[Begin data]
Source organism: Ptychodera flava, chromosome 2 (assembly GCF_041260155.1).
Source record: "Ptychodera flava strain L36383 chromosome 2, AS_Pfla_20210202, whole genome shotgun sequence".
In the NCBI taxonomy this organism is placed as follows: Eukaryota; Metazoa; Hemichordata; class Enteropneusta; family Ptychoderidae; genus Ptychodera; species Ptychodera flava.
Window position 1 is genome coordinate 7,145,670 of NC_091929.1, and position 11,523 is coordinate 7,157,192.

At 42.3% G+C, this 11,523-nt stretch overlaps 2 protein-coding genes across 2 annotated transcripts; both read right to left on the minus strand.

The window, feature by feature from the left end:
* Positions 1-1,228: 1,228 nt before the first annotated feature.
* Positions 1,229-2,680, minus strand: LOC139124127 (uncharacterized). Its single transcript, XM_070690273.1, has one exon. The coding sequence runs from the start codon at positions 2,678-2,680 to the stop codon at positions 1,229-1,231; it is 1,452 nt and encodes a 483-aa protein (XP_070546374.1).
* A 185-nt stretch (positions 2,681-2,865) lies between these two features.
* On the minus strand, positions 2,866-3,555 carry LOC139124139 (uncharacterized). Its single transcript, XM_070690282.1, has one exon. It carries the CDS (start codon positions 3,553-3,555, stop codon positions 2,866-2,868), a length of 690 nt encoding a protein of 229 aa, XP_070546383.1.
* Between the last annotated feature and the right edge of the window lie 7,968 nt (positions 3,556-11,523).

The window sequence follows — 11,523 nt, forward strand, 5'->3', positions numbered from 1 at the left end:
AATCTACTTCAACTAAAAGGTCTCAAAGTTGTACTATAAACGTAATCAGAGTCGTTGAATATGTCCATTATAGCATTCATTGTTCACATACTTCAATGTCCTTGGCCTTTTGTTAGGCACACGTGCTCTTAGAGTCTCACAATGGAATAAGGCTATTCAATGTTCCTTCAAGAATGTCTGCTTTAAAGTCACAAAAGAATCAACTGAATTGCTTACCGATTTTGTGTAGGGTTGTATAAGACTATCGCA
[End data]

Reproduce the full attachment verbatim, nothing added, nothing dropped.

Source organism: Ptychodera flava, chromosome 2 (assembly GCF_041260155.1).
Source record: "Ptychodera flava strain L36383 chromosome 2, AS_Pfla_20210202, whole genome shotgun sequence".
In the NCBI taxonomy this organism is placed as follows: Eukaryota; Metazoa; Hemichordata; class Enteropneusta; family Ptychoderidae; genus Ptychodera; species Ptychodera flava.
Window position 1 is genome coordinate 7,145,670 of NC_091929.1, and position 11,523 is coordinate 7,157,192.

At 42.3% G+C, this 11,523-nt stretch overlaps 2 protein-coding genes across 2 annotated transcripts; both read right to left on the minus strand.

The window, feature by feature from the left end:
* Positions 1-1,228: 1,228 nt before the first annotated feature.
* Positions 1,229-2,680, minus strand: LOC139124127 (uncharacterized). Its single transcript, XM_070690273.1, has one exon. The coding sequence runs from the start codon at positions 2,678-2,680 to the stop codon at positions 1,229-1,231; it is 1,452 nt and encodes a 483-aa protein (XP_070546374.1).
* A 185-nt stretch (positions 2,681-2,865) lies between these two features.
* On the minus strand, positions 2,866-3,555 carry LOC139124139 (uncharacterized). Its single transcript, XM_070690282.1, has one exon. It carries the CDS (start codon positions 3,553-3,555, stop codon positions 2,866-2,868), a length of 690 nt encoding a protein of 229 aa, XP_070546383.1.
* Between the last annotated feature and the right edge of the window lie 7,968 nt (positions 3,556-11,523).

The window sequence follows — 11,523 nt, forward strand, 5'->3', positions numbered from 1 at the left end:
AATCTACTTCAACTAAAAGGTCTCAAAGTTGTACTATAAACGTAATCAGAGTCGTTGAATATGTCCATTATAGCATTCATTGTTCACATACTTCAATGTCCTTGGCCTTTTGTTAGGCACACGTGCTCTTAGAGTCTCACAATGGAATAAGGCTATTCAATGTTCCTTCAAGAATGTCTGCTTTAAAGTCACAAAAGAATCAACTGAATTGCTTACCGATTTTGTGTAGGGTTGTATAAGACTATCGCA